Storage containers have a number of benefits as building materials, as detailed here:
Availability and cost
Storage containers are widely available – shipping lines release millions of them every year. As they are designed to be transported and already conform to standard shipping sizes, they can easily be delivered to the relevant construction site by ship, truck or rail. Part of the reason for storage containers’ availability is the drop-off in exports in the Western world over recent years; this has led to hundreds of thousands of unused containers building up in docks and depots. As their owners are understandably keen to get rid of them, second-hand containers can often be sourced at extremely low prices.
Sustainability is often placed at the heart of storage container construction techniques. As the containers themselves are naturally recycled and repurposed items, this tends to encourage architects and designers to source any other materials required sustainably as well.
While it is true that the energy required in the storage container conversion process can be considerable, it is usually significantly less than traditional building techniques, and by comparison uses a fraction of the natural resources.
Storage containers are built to withstand harsh weathers and conditions, and to protect the cargo within when they’re being transported around the world. They are made of weathering steel, a special group of steel alloys which, due to their chemical composition, resist atmospheric corrosion and instead form a protective, rust-like layer when subjected to weather. The Angel of the North in Gateshead, the Barclays Center in New York and Broadcasting Tower in Leeds are a few well-known examples of buildings constructed from weathering steel.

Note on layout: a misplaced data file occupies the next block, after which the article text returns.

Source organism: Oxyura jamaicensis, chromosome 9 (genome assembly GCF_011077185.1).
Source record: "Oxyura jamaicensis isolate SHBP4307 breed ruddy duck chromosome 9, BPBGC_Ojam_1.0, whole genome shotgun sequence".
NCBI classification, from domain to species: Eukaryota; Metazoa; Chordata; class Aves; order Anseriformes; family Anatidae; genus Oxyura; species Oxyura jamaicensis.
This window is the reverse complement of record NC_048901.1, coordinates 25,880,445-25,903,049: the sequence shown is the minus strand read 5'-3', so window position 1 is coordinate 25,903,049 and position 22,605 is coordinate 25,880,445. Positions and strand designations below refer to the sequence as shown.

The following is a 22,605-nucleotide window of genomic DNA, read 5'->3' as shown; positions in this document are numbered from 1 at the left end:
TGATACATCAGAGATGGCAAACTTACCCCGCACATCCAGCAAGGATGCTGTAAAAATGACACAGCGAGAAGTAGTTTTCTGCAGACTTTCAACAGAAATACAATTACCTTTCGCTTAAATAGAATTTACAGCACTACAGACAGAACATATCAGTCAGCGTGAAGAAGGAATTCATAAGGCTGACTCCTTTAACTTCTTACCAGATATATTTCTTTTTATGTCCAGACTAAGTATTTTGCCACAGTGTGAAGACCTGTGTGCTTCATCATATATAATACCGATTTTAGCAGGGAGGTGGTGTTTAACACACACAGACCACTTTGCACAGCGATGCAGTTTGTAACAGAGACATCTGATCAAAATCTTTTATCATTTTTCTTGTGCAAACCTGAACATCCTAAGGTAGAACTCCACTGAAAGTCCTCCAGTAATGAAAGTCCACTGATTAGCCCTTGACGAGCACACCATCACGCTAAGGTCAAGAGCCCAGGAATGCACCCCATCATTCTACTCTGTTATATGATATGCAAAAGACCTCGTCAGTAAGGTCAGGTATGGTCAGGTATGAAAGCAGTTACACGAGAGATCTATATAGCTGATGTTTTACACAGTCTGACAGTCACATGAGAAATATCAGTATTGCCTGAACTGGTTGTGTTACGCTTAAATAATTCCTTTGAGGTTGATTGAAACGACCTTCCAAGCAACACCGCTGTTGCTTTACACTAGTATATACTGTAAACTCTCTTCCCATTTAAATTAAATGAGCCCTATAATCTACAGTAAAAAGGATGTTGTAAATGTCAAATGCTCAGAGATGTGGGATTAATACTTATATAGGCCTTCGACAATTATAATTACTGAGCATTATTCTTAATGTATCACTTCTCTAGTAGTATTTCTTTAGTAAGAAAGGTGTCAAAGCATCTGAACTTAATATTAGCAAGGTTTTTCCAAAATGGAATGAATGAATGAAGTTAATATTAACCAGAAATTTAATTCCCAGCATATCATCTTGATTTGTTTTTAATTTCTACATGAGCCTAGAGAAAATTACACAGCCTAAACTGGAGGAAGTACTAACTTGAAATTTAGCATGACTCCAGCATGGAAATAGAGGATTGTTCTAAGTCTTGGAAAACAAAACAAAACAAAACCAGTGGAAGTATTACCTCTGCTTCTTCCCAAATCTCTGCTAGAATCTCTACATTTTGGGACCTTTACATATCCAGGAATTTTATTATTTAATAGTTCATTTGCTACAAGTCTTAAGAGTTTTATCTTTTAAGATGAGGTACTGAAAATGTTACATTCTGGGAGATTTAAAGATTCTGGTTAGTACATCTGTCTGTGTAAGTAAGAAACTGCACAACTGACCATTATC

Storage containers usually have hardwood floors, which are treated to be water-resistant, installed to ensure that the floor is sturdy and not easily damaged by heavy objects in transit. This makes them ideal for conversion: as well as being tough and secure, the floor can be easily modified to fit the addition of power points, work units and stud walls.
Customisability and artistic value
The modular nature of storage containers means they can be customised and combined in an endless variety of ways. Windows and doors can easily be cut into the metal where needed, and it’s even straightforward to remove entire walls and replace them with sliding glass doors or fronts, as long as lintels are fitted for support. This customisability also makes it easier for architects to modify their designs, even while a project is ongoing.
The surfaces of storage containers can be painted and decorated in eye-catching ways, making them attractive for retail and food businesses that are looking to stand out on the street. Indeed, the visual impact of storage containers means they are often used by artists too, as studios, galleries and even as art installations themselves: in 2011, a creative group in Lisbon used them to stage a series of performances.